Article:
Those who have already registered may attend a writers’ workshop at 9 a.m. and an 11 a.m. discussion of contemporary literature led by Blunk, poet Maggie Anderson and Stanley Plumly, a Barnesville native who is Maryland’s poet laureate.
Of the registrants, “the majority are people who have attended in the past,” Flynn said. “It will be something of a reunion for them.”
Likewise, the chairman said, “Both Maggie Anderson and Stanley Plumly have been here four times. The audience was very consistent over the years.”
Public presentations will begin at 1:30 p.m. with an open reading. “A lot of people who come to the festival are poets and writers,” Flynn said, and the open reading gives them an opportunity to participate in the creative venture.
At 2 p.m., Plumly, Anderson and Blunk will present a reading of Wright’s poetry. Anderson will offer a reading at 3 p.m.
Ohio’s new poet laureate, Dave Lucas of Cleveland Heights, will give a reading at 4 p.m. A longtime festival tradition will continue at 4:30 p.m. with the screening of a vintage video of Wright reading and discussing poetry.
The final stanzas of the festival will feature remarks by Annie Wright at 7 p.m. and remarks by Blunk at 7:30 p.m. The celebration of poetry will end with a reading by Plumly at 8 p.m.
Noting that the featured poets will sell their books at the event, Flynn said, “It’s thrilling to go to a festival and be able to read the material later.”
The festival is being presented by Ohio University Eastern with financial support from the Eastern Ohio Arts Council.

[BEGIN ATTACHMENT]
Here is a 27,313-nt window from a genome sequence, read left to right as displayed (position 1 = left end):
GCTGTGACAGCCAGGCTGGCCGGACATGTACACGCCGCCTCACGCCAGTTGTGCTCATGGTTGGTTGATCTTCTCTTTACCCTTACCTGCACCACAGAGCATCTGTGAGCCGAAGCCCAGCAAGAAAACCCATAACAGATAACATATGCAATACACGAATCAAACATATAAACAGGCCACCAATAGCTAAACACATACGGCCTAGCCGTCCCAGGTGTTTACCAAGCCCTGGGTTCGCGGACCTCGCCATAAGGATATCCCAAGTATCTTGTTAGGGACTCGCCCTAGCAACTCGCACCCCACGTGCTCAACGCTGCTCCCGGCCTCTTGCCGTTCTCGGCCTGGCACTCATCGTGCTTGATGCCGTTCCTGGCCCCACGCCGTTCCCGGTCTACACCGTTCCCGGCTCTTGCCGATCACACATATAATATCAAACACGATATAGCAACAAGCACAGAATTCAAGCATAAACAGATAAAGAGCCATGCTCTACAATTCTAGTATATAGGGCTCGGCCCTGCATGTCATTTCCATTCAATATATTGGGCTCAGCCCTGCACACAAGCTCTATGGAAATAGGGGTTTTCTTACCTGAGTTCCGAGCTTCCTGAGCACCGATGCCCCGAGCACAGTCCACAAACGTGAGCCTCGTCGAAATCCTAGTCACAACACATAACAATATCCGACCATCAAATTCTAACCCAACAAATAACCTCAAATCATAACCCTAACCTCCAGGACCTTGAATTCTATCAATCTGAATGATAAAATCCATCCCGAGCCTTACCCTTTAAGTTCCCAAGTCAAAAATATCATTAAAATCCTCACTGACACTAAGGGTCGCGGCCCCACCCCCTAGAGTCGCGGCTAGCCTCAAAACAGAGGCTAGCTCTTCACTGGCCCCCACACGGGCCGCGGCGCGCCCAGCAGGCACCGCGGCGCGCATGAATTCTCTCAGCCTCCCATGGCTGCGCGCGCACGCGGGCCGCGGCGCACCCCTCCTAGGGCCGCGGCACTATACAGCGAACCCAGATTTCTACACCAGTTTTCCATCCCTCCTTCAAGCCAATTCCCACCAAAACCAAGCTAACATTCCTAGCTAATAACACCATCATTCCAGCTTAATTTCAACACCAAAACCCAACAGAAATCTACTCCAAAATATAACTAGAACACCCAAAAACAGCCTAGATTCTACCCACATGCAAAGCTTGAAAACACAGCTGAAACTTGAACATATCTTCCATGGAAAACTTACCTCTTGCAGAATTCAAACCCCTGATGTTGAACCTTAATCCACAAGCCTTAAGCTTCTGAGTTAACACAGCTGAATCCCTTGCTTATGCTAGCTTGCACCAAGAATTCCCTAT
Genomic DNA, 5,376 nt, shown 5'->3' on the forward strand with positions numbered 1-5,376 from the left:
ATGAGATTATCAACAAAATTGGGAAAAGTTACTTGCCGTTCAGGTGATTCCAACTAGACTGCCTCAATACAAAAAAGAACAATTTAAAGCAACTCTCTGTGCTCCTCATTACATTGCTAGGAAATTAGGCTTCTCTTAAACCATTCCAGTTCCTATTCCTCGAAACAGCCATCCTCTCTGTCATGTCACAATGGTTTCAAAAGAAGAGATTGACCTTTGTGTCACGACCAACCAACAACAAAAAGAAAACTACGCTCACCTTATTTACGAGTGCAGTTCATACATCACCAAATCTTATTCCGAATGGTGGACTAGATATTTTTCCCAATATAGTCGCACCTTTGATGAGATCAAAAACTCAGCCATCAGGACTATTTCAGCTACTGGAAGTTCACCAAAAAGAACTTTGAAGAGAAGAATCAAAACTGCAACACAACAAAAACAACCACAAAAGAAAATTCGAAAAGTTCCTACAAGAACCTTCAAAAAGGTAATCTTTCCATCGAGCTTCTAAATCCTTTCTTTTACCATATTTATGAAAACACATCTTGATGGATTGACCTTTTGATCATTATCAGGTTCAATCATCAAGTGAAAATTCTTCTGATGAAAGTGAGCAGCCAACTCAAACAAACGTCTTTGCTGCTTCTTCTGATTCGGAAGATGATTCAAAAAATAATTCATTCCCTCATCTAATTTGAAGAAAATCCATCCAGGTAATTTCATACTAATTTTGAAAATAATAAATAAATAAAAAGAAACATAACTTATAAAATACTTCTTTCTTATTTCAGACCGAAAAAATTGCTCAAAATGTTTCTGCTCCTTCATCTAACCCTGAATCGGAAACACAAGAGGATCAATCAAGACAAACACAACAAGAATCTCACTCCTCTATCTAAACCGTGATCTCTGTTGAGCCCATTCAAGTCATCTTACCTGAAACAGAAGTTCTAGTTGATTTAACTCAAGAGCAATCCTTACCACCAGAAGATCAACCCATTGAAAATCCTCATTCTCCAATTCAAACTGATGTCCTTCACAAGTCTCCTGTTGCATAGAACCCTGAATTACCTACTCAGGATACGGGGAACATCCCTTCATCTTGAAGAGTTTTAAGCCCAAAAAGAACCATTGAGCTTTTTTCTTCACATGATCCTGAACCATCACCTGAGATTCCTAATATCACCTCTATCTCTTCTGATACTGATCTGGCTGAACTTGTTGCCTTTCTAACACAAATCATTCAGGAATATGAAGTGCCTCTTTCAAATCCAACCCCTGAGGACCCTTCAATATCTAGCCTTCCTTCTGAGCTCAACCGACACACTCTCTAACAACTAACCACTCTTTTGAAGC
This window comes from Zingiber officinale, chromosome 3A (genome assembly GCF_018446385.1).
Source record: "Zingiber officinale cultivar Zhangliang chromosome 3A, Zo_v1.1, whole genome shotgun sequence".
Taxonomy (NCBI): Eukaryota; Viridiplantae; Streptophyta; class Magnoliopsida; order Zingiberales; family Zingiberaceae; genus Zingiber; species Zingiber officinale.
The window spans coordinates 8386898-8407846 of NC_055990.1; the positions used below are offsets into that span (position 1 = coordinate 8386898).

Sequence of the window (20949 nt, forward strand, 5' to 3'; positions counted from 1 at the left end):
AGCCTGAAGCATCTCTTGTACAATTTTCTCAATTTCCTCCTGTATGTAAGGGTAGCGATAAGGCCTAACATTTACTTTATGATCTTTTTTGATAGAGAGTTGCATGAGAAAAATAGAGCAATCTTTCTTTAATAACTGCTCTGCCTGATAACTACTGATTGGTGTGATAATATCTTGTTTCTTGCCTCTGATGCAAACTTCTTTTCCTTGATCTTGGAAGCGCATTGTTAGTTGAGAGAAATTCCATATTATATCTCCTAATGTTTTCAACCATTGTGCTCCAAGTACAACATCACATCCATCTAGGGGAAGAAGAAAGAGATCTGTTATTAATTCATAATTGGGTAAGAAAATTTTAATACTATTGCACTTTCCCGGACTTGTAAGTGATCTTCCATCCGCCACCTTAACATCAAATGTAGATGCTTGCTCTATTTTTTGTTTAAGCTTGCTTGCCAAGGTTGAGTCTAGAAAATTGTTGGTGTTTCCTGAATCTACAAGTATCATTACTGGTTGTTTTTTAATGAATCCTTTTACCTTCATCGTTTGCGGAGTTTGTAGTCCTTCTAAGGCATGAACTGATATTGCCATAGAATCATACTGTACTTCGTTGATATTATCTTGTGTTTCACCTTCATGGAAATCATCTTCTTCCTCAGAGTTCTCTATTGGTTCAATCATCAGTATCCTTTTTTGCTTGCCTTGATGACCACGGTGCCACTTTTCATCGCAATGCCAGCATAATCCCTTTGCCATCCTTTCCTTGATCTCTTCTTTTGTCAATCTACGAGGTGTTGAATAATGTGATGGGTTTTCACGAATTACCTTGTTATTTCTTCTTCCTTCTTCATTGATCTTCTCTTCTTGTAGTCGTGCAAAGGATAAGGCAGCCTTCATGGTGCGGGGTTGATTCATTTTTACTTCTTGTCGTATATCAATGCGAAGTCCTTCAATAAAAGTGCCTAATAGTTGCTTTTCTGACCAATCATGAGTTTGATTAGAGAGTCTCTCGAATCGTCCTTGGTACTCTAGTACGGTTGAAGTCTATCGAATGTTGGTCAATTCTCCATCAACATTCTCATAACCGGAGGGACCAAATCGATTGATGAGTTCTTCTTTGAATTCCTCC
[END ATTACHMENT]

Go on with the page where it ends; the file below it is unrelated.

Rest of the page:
Flynn said, “We’ve been fortunate to have the assistance of the library over the years. We really couldn’t do it without the assistance of the library.”
James, who joined the library’s staff in October and has lived in the Ohio Valley for three years, said events such as the festival provide opportunities for the facility “to be reaching out into the community.”
Organizing this year’s event are Flynn; James; Anthony Orsini, library director; Donna Capezzuto, OUE’s head librarian, who is handing registration; and Richard Greenlee, a former OUE dean, who is coordinating the poets’ appearance.
Wright’s hometown has always been the perfect location for the festival because he “was so much a poet of place,” Flynn said.
Some of the spots mentioned in Wright’s poetry have vanished from the local landscape, but a number remain and can inform readers’ understanding of his themes. Flynn observed, “When you read a writer, you develop a mental picture of what the writer’s life was like.”
Festival visitors can observe a tension between Wright’s view of his hometown and the pride of some longtime residents who resented his depiction of their city. James commented, “He (Wright) could see the beauty, but he could also see the cracks in the foundation.”
Wright, who died at age 52, rarely returned to Martins Ferry as an adult. “Martins Ferry began to loom larger in his work in the end, but he still did not come back,” Flynn said.
Flynn doesn’t think the festival will be resurrected again. “This will draw down a significant portion of our funds,” he said.
“I don’t foresee another one. But, 2007 was that last one, too,” he added wryly.
Blunk, Wright’s biographer, is a poet, critic, essayist and radio producer. He was co-editor of “A Wild Perfection, Selected Letters of James Wright.”
Anderson, a former resident of West Virginia and Ohio, now lives near Asheville, N.C., and is the author of five books of poems. Well-known to area audiences, she also has participated in the Wheeling Poetry Series at the Ohio County Public Library.
Plumly, who has been Maryland’s poet laureate since 2009, is a professor of English and director of creative writing at the University of Maryland. Rita Dove, a former U.S. poet laureate, has called Plumly “the successor to James Wright and John Keats.”
Lucas was chosen as Ohio’s second poet laureate in January. He is a lecturer in English at Case Western Reserve University in Cleveland.